Point-free Pattern Matching


Sometimes you’ve got a simple variant type, like this one:

module Zero_one_many = struct
  type t =
    | Zero
    | One of string
    | Many of string list
So you start writing some basic functions for it, like the following ones. Sometimes many of them.
let to_string = function
  | Zero -> "(zero)"
  | One s -> s
  | Many list -> String.concat ", " list

let count = function
  | Zero -> 0
  | One _ -> 1
  | Many list -> List.length list

And it feels like a lot of code that is not saying much. That’s because pattern matching has this rigid syntactical structure. An alternative is to write a function for case analysis that uses labeled parameters, instead of pattern matching:

let case ~zero ~one ~many = function
  | Zero -> zero
  | One s -> one s
  | Many list -> many list

Now we can express the same functions more concisely, primarily because we can use the point-free style:

let to_string =
  case ~zero:"(zero)" ~one:id ~many:(String.concat ", ")

let count =
  case ~zero:0 ~one:(const 1) ~many:List.length

Compare, there is a symmetry between pattern matching and this style of case analysis using labeled parameters:

Pattern matching:

let to_string = function
  | Zero -> "(zero)"
  | One s -> s
  | Many list -> String.concat ", " list

Point-full functional case analysis:

let to_string =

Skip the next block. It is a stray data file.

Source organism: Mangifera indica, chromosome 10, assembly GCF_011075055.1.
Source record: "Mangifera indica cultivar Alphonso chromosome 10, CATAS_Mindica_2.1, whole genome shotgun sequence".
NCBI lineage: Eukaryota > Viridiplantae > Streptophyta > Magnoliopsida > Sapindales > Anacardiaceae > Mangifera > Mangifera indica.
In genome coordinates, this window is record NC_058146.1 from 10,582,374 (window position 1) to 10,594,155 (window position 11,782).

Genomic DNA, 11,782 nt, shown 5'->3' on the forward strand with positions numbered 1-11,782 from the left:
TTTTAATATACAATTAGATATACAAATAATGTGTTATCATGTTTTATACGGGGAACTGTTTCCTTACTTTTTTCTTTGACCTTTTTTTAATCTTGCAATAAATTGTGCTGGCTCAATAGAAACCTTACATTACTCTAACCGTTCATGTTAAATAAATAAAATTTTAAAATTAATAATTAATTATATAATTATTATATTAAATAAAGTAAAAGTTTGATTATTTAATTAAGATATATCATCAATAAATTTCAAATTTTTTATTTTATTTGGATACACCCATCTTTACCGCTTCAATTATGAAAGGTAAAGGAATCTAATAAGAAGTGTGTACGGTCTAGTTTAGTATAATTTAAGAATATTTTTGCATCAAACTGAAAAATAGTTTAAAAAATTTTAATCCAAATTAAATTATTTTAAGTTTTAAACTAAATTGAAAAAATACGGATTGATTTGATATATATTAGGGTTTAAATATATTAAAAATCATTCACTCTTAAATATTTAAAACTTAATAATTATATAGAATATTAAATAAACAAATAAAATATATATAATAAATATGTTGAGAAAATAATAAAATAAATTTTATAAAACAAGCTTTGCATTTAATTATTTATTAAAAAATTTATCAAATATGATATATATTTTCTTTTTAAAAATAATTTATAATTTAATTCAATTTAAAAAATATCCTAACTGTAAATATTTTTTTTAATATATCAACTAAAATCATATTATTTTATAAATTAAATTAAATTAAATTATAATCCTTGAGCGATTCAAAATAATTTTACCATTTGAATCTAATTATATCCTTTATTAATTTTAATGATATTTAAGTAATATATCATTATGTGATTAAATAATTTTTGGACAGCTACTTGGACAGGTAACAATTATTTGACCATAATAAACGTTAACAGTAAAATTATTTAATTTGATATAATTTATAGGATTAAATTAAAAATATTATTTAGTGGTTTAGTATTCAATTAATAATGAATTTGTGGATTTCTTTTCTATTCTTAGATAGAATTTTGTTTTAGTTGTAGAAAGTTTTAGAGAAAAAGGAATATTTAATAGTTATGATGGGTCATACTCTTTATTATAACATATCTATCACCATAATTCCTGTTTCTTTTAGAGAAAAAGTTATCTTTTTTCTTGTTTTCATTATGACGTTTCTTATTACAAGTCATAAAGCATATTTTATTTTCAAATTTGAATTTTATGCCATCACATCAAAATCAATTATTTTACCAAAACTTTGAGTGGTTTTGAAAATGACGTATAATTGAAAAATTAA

~one:(fun s -> s)
    ~many:(fun list -> String.concat ", " list)

Point-free functional case analysis:

let to_string =
  case ~zero:"(zero)" ~one:id ~many:(String.concat ", ")

The difference is that for functions we can perform the η-conversion to make the definition more concise, and in many—but not all!—cases, more readable.

Is this just fold?

As you might have noticed the case function is similar to fold. Except fold does both case analysis and is a recursion scheme, while case does only case analysis. For non-recursive data types, case and fold are the same function.

Case for Abstract Types

There is a different use-case for case: to expose a pattern-matching-like facility for abstract types. For example, we can re-define our original Zero_one_many.t type as an abstract type with a different implementation:

module Zero_one_many : sig
  type t

  val case : zero:'a
          -> one:(string -> 'a)
          -> many:(string list -> 'a)
          -> t
          -> 'a

  val to_string : t -> string
end = struct
  type t = string list

  let case ~zero ~one ~many = function
    | [] -> zero
    | [s] -> one s
    | list -> many list

  let to_string =
    case ~zero:"(zero)" ~one:id ~many:(String.concat ", ")

We implemented the type as a string list, but we could have used our original variant implementation. And that’s the beauty of it. We can go back and forth between implementations without breaking the interface, while still delivering a decent tool for case analysis.

Case for Concrete Types

Yet another use-case for case is to provide new ways of case analysis for existing concrete types. For example, we can do a case analysis on int to decide if it is even or odd:

module Parity = struct
  let case ~even ~odd n =
    if n mod 2 = 0 then even n else odd n

module Test = struct
  Parity.case 42
    ~even:(fun n -> printf "%d is even\n" n)
    ~odd:(fun n -> printf "%d is odd\n" n);

  Parity.case 42
    ~even:(printf "%d is even\n")
    ~odd:(printf "%d is odd\n");


The code is available in a GitHub gist.


The case function is a small and sometimes useful pattern that can simplify some code. If you haven’t yet learned about its more powerfull cousin fold then read my Interpretations of Fold.

Follow me on Twitter